Purpose of Beef Cattle Identification
Identification is important in beef cattle herds for several reasons: effective record-keeping, performance testing, reproductive records, treatments and routine herd health work, and federal and state regulations. Beef Quality Assurance (BQA) assures the consumer of a safe and wholesome product; identification and written records help ensure adequate meat withdrawal times and disease containment. The Federal Traceability Rule requires that cattle moving interstate (across state lines) must be officially identified. All of these reasons make identification essential. The Florida Cattle Identification Rule requires that cattle 18 months of age or older must be tagged with official individual identification.
Evaluating ease of calving, weaning weight, average daily gain, reproductive efficiency, age, and health, helps beef cattle producers make some decisions about the animal. This makes animal identification the first step in improving beef cattle production on the ranch. Only after cattle are identified can the second step— establishing breeding and calving seasons— be considered.
A simple system that has been satisfactory for many producers is to number calves consecutively within a year. Tattoos or ear tags are used to identify every calf born within a given calving season. The first number (or letter) on the tag or tattoo usually designates the year of birth.
Using the first number to represent the year avoids starting with “0” except when starting a new decade. Heifers going back into the herd would be branded with the same number as the tattoo. Some producers identify the calf with the same number as the dam, but add an additional number to designate the year of birth for the calf.
Cow and Calf Identification
Cows can be identified in many ways: ear tags, tattoos, brands, or Electronic Identification (EID). The same number could be used for tattoos and brands.
In purebred operations, breed registries often require specific data be recorded on the day of a calf’s birth. Numbers should be assigned and record along with birth date, weight (especially for bull calves), sex, and dam number. Tattooing in addition to ear tags is recommended because it’s more permanent.
Hot Iron Branding
Hot iron branding can be used for both ownership and individual identification, and as opposed to freeze branding, works equally well on all cattle breeds. Number should be 6-inches with vents in the “6,” “8,” “9,” and “O.” The vents prevent “burn out” of the entire area. Hot irons can be heated for branding in a number of ways. Electric irons or regular irons heated with propane gas burner or wood fire are often used. Irons should be nearly red hot just before applying the iron. However, they should not be glowing red. The iron is pressed firmly for approximately 8 to 10 seconds. The iron is then removed. A good application will reveal a copper color. A dark or black color, which is burnt hair, indicates that the iron will need to be reapplied until a copper color appears. Clipping the area before branding allows better contact with the hide and reduces smoke.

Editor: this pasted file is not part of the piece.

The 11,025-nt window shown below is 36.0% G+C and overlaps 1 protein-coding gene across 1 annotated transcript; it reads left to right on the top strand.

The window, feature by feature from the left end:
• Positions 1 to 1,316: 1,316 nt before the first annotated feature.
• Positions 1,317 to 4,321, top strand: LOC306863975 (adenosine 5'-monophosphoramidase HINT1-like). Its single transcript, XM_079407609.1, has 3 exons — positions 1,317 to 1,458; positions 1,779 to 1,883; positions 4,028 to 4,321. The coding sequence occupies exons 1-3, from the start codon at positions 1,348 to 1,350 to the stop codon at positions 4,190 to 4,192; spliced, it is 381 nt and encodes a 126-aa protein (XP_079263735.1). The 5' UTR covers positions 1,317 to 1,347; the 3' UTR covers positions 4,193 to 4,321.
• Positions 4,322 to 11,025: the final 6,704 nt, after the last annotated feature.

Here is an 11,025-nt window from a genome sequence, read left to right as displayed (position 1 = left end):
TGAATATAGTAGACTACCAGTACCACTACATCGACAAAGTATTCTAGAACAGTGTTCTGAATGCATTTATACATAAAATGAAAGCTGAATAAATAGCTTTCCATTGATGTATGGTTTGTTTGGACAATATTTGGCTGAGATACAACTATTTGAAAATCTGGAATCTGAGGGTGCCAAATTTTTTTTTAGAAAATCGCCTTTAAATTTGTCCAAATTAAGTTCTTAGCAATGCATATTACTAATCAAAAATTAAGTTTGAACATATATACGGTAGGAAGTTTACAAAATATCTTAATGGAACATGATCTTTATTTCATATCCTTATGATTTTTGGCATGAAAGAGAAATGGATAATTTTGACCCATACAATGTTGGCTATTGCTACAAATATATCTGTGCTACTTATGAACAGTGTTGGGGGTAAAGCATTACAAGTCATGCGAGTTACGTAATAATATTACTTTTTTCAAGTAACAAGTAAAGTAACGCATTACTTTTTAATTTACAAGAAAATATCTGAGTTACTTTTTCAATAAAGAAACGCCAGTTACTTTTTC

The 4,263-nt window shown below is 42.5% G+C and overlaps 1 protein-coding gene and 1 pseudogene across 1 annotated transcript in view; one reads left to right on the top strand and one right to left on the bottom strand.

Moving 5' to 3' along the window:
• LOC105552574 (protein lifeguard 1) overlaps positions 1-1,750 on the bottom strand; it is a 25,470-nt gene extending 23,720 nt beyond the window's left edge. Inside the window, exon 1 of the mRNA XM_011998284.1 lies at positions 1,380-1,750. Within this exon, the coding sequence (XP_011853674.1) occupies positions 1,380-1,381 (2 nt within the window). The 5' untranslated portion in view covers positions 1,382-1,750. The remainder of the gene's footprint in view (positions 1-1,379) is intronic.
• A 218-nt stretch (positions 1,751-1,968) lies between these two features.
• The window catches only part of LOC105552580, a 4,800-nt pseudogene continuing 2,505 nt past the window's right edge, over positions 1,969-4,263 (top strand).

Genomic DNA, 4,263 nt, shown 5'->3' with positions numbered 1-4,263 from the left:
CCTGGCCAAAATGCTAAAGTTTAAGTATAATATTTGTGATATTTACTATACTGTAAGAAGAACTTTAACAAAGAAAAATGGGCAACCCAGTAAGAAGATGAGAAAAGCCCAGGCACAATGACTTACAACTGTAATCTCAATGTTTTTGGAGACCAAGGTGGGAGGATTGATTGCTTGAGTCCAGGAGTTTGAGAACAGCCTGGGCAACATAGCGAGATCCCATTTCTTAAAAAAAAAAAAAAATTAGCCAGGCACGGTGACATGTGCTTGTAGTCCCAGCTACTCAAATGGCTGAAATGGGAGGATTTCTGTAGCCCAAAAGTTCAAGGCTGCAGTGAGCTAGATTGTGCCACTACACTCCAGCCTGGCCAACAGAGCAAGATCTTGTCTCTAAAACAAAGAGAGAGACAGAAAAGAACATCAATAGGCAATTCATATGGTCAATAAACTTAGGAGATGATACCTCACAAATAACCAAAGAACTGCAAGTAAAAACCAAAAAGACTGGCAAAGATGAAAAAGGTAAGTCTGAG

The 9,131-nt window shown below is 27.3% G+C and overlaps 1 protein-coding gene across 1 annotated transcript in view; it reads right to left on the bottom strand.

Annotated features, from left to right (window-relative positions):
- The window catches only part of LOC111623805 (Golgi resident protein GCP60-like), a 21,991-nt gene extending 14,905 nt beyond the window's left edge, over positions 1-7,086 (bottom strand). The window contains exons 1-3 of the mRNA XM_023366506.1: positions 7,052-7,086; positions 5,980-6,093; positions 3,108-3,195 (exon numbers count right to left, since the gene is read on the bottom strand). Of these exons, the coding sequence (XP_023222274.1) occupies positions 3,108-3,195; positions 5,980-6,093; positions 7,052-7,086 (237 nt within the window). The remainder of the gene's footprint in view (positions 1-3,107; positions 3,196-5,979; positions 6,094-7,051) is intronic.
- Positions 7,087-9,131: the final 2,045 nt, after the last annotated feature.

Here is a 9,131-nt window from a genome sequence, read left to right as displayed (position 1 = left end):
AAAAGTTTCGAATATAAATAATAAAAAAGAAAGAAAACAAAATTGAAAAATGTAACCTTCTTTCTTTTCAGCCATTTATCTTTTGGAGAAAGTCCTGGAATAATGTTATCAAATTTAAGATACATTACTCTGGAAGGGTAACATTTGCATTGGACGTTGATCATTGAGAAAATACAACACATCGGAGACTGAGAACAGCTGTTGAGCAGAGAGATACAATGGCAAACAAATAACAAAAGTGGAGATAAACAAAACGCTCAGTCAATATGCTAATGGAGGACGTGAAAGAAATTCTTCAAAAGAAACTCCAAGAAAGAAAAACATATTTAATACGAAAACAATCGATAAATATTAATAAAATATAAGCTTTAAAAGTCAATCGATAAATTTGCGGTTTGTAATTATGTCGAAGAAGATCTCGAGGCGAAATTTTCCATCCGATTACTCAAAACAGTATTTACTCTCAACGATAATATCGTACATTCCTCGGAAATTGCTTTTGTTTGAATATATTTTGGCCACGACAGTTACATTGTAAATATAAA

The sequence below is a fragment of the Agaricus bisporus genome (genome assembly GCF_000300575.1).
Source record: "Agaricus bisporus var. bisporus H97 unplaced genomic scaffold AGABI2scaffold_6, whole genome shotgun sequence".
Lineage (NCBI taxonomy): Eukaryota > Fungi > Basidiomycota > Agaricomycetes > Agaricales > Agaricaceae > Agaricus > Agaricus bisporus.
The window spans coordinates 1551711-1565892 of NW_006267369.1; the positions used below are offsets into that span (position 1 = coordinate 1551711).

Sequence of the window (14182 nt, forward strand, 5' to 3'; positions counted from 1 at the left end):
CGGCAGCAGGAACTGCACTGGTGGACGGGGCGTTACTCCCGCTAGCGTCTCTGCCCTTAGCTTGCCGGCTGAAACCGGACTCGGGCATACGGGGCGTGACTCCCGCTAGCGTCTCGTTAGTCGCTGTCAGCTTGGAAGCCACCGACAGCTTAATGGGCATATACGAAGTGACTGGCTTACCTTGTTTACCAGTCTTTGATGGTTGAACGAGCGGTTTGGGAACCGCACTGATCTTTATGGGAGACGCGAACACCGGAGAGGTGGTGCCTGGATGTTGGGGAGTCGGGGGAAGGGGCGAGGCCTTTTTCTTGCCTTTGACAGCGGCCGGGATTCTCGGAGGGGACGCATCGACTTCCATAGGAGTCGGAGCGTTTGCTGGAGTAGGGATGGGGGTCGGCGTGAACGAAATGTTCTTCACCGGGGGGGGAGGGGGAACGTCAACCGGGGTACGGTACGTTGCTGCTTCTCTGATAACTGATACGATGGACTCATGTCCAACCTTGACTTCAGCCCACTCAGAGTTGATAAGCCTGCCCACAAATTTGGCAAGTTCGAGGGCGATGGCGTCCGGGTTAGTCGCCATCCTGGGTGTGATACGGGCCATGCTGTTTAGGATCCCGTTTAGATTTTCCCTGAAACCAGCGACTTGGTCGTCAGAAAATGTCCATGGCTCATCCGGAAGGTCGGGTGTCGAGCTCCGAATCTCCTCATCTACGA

Freeze branding is satisfactory for identifying cows with dark hair coats. The super cold iron applied to the hide kills the pigment-producing cells (melanocytes). New hair growth in the branded area will be white, forming the identification numbers. The advantages of freeze branding over hot iron branding are:
- Less pain and damage to the hide.
- Less equipment required for animal restraint.
- Branded area will be easier to clip in the future (if necessary).
Some disadvantages of freeze branding are:
- Dry ice, alcohol, or liquid nitrogen may be difficult to locate.
- It only works on animals with dark hair.
Materials and Branding Procedure for Freeze Branding:
- Branding item of copper, bronze, or alloy— 4 inches with 3/8 inch or larger face.
- Hair clipper with surgical clipping blades
- Insulated containers for coolant
- Alcohol, acetone, or high-test gasoline plus dry ice (Liquid nitrogen can be used.)
- Chute to restrain animal
Alcohol, 90% pure, is used most widely. Alcohol and dry ice are mixed to form a coolant, which is approximately -90 degrees Fahrenheit. Irons are completely submerged into the coolant. Irons are cold when large, fast-rising bubbles change to tiny, slow-rising bubbles. Cows are usually branded on a dipped area on the rump, quarter, or side. Before applying the brand, the clipped area is cleaned with a brush or cloth dipped in alcohol. The cold iron is then applied slowly and held firmly for 45-60 seconds. When the iron is removed, the brand area appears frozen and stiff. After thawing, the area becomes swollen, slightly red in color, and readable. In a matter of weeks, the branded area sloughs off, and white hair will appear within 30-60 days.